It's murder Entourage-style tonight on Numb3rs! You know the story. Small-town boy makes good in Hollywood. Small-town friend visits small-town boy-turned actor and finds a body. The thing is, the small-town friend found a body while recording all the rich and sordid details of the small-town boy's swank pad. The recording anonymously lands on the FBI's doorstep, and the body -- with Charlie's help -- is connected to driver's license and then a morgued Jane Doe. However, the body has a twin. At least, she's sort of a twin. See, the two are high-end hookers, and their madam paid to have them poured from the same plastic surgery mold. Now, one is dead and the other is sassy. Another member of the entourage ends up dead -- at the half-hour mark, of course -- just as he was about to spill some serious beans to the FBI. Turns out the entourage wasn't as happy as HBO paints it. The actor is being blackmailed by his entourage, because they were all witnesses when he accidentally killed his brother soon after they all arrived in Tinseltown. The parasitic entourage sucks the life and money out of the actor and also runs a bootleg movie deal on the side, and when anyone threatens any part of that little set-up, he gets killed by the actor's manager. On the personal side of things -- which were far more interesting than the case tonight -- David is still assiduously ignoring Colby, and Megan is trying to find out why. It's not because David can't forgive Colby, however; it's because David can't forgive himself. He feels guilty for believing all the bad hype about Colby, because after all that quality time they spent together on cozy stakeouts, he feels he should have known Colby was good. In other personal lives, Charlie procrastinates on his Friendship Math article, Amita worries about it, and Alan is really quite crabby for no discernible reason. Liz and Don almost sleep together before getting into a tiff over whether Don wants Liz reporting on Colby's behavior while they handle the Hollywood homicide together. Finally, after much babbling about how Colby the Hero will have his pick of assignments, we are left hanging as to where he'll be working at the end of the episode. Except that we're not, because there's no way Colby's leaving the FBI before he and David are BFF again.
I really didn't like this episode, and I can't figure out why. Was it the total smarminess of the Hollywood set that had me wishing that Logan wasn't the only member to be bumped off? Was it the forced meta commentary about "how do you do math to solve crimes?" that rang desperate? Maybe it was because I was predicting other outcomes to the murder, ones which I thought were more psychologically intriguing than what actually happened. For instance, I had the entire Entourage as a sort of phalanx of protection who, in their single-minded adoration of Brett, set out to commit murders in order to shield him from himself. Like, Brett was sleeping with Tracy and she was killed because she was determined to be unworthy of him. Then, Tyler Labine look-alike Pete was likewise murdered because he stumbled upon the body. I had ideas of a gruesome discovery somewhere in the bowels of the pristine Hollywood pad.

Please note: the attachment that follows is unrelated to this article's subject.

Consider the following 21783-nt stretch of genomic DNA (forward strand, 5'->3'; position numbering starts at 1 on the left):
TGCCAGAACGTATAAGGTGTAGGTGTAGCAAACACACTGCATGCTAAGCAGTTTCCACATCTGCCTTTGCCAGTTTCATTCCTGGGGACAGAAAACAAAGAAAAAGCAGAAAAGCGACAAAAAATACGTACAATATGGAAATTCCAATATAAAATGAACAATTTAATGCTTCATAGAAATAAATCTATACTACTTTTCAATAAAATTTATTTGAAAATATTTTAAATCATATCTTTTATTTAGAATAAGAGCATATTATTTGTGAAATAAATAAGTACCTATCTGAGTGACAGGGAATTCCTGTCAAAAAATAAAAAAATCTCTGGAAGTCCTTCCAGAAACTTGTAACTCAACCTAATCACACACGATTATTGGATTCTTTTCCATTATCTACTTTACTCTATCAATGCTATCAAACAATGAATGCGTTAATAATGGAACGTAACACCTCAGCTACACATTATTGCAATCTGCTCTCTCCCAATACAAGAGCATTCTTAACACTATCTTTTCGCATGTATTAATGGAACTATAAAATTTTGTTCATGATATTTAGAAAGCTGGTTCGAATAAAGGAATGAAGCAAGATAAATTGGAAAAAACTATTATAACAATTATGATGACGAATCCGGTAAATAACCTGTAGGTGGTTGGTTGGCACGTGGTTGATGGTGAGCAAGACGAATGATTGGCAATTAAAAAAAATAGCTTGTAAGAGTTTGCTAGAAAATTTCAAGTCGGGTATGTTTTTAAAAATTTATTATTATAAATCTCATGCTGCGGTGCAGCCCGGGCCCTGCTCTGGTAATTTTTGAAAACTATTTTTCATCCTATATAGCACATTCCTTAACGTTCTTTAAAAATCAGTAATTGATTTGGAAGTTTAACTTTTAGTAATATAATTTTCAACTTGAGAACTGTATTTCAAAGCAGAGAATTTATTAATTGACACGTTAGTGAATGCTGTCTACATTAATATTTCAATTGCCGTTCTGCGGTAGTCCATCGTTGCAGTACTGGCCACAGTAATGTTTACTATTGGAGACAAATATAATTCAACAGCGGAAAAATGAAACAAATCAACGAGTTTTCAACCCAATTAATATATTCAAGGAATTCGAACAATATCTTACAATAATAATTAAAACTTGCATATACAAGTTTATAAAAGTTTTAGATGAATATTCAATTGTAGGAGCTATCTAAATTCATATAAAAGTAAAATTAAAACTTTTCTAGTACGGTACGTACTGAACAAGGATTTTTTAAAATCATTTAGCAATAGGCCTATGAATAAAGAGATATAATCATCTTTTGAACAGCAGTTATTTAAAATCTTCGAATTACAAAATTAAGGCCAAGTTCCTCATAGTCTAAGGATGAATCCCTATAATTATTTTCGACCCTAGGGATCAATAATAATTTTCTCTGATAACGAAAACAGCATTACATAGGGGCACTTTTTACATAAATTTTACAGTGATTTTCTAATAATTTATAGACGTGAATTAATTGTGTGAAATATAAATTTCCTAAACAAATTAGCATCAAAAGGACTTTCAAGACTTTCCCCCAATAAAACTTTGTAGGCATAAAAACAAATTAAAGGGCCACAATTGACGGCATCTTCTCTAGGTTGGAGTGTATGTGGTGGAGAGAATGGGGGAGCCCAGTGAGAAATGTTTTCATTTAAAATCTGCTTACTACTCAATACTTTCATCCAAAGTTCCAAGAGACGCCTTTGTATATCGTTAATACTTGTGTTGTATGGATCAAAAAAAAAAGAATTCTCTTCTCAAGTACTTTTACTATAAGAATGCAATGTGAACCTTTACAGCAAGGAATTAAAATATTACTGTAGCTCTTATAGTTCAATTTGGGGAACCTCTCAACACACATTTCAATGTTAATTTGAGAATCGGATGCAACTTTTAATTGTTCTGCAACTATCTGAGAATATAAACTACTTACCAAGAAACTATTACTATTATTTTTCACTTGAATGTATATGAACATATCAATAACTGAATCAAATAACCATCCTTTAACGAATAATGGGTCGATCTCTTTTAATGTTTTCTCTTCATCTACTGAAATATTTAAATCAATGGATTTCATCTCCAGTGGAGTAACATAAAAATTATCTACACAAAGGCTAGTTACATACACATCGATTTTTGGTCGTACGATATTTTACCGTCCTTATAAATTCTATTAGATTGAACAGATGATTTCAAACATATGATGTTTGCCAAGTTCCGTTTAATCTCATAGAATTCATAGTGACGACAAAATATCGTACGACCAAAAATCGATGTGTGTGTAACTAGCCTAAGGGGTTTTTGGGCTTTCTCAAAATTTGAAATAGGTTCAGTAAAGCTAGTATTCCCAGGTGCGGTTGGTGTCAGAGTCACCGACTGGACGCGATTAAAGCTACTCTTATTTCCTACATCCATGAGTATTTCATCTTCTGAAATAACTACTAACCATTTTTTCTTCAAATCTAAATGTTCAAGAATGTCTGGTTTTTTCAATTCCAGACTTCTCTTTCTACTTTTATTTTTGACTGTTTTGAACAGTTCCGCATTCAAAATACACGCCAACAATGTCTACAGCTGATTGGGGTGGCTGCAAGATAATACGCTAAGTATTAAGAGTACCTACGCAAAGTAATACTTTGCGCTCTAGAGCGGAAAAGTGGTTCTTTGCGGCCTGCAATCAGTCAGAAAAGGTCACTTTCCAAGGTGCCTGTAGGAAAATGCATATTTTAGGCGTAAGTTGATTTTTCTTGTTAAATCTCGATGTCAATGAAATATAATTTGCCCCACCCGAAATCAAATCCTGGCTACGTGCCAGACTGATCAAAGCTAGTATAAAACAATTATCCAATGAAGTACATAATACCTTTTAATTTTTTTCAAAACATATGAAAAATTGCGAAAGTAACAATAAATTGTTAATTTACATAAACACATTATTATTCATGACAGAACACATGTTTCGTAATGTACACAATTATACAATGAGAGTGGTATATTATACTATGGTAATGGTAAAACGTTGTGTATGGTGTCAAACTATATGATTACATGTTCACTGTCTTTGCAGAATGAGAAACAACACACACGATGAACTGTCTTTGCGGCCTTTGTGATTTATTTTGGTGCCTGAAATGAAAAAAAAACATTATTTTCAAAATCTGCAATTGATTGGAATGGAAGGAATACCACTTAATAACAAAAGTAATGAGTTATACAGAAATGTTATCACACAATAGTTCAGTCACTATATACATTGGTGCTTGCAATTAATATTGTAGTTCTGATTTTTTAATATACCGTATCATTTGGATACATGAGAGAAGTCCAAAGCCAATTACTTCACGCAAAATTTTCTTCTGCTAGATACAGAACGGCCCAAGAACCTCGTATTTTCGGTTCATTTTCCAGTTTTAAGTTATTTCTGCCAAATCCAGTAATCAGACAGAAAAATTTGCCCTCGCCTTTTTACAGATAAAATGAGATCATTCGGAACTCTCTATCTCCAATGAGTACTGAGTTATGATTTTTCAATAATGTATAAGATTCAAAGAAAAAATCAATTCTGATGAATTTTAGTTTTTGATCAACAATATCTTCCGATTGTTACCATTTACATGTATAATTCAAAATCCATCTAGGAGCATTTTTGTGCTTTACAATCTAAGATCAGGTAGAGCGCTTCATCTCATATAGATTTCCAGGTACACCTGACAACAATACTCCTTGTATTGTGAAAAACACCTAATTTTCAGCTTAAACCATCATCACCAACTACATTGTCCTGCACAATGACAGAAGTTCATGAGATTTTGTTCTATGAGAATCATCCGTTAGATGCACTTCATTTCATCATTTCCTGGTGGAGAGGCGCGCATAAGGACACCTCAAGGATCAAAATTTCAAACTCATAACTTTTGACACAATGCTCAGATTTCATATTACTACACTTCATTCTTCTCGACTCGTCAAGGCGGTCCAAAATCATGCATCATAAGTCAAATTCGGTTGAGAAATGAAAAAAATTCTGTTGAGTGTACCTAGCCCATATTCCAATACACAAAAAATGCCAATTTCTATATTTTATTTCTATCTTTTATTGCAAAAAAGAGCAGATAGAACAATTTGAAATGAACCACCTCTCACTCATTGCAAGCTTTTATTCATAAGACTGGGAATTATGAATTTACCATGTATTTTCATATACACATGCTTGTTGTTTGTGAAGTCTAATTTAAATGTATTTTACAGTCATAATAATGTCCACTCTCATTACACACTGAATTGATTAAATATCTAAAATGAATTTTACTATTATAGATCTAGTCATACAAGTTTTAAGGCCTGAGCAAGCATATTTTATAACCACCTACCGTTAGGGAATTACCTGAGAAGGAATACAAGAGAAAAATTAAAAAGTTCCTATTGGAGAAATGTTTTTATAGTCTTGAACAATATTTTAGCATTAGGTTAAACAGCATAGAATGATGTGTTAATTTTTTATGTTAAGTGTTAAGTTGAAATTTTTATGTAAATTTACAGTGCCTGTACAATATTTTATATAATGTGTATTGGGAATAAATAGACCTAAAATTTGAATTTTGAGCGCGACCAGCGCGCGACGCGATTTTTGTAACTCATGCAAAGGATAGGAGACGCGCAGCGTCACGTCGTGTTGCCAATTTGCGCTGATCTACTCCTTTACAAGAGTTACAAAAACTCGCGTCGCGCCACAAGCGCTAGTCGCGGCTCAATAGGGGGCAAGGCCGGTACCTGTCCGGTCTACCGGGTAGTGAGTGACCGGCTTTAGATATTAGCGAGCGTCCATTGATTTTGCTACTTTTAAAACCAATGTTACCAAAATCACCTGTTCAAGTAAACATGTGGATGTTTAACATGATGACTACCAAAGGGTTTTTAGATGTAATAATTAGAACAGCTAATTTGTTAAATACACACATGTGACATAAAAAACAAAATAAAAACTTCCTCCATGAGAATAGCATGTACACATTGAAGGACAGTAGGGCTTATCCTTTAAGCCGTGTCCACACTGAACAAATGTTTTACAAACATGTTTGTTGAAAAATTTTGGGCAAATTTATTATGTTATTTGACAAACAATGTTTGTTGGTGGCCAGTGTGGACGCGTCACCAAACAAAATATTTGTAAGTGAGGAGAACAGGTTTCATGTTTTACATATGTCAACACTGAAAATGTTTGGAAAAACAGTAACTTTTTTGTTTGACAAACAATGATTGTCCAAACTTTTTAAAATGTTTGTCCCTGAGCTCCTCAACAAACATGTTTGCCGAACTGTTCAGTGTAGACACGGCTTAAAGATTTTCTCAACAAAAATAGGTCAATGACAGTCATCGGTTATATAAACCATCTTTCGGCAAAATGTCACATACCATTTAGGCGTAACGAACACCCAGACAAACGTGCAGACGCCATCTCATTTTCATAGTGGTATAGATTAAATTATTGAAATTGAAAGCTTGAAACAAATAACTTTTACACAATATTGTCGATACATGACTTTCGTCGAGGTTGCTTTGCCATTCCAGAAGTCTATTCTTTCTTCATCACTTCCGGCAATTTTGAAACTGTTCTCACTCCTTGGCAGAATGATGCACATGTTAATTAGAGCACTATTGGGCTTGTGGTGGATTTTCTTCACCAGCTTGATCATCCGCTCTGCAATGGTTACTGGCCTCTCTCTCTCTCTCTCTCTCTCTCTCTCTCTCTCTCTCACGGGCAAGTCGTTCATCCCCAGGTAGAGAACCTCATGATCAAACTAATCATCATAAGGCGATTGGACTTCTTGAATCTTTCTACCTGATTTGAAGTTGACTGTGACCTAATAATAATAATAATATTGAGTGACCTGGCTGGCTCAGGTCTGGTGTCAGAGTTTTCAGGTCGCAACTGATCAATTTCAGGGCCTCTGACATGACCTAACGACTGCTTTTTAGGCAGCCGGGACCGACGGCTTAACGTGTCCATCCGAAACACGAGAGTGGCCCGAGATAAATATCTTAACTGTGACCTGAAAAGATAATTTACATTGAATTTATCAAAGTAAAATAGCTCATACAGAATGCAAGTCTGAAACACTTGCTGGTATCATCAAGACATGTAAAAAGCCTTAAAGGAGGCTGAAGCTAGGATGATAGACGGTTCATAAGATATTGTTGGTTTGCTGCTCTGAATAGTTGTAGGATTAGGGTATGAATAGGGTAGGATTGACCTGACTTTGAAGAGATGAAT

Meanwhile, what I did like was that David's guilt over believing Colby to be a bad apple was the emotion driving him to ignore and distance himself from his former best friend. It went deeper than just the typical broody "Wah! You didn't tell me everything -- wah!" motivation, which would have been totally unworthy of David, since he of all people would know how impossible it was for Colby to come clean while undercover.
The Numb3rs numbers of the night: Number of attention-needy and potentially underfed hopefuls: 98,000. Liters of dead-body marinated water: 89.6. Number of parasitic, over-sexed buttmonkeys: 3. Home video frames per second that will get you convicted of murder: 30. Pausing TiVo mid-recap to watch Stanford beat USC: Priceless
Through a lens cap darkly, we hear a wry, I've-got-more-money-than-you voice say, "You might want to take the lens cap off, there, Spielberg." We get a quick glimpse of a face, and then the cam readjusts to hone in on a scruffy guy, who is complaining that "this camera stuff is lame" because he just wants to show off his house. Still, the Spielberg perseveres as his Hollywood friend strikes a wide-legged pose and then strides off to his house. It's large; it has large windows, large-breasted guests, and a large infinity pool. Large. As camera-guy follows his friend downstairs, they joke about what "the guys back home" will think and whether any of them thought their Hollywood friend, Brett, would "make it." A dick with a face -- who has crazy MALARKEY! eyes -- comes up to brag about the kind of "tail" he gets in Brett's shadow. Because to get to the star, they have to go through the space trash. After smiling up at the camera from a pair of breasts, Brett is told by another member of his entourage that they have to get to the studio. Brett stands up with the self-pitying sigh of one who has absolutely everything and says, "Studio owns me." He tells his non-famous, non-entourage friend to treat the house as his own. Camera Guy films Brett's bedroom, makes a comment about selling the sheets on eBay, films the bathroom, and makes a comment about taking a dump while watching the waves. He finally makes it to the large bathtub, which he sees is already inhabited by a floater. (And although we were well down the road of bathroom humor, this is not a Caddyshack floater.) The camera guy freaks out and start yelling, "Hey, hey -- somebody! Somebody!"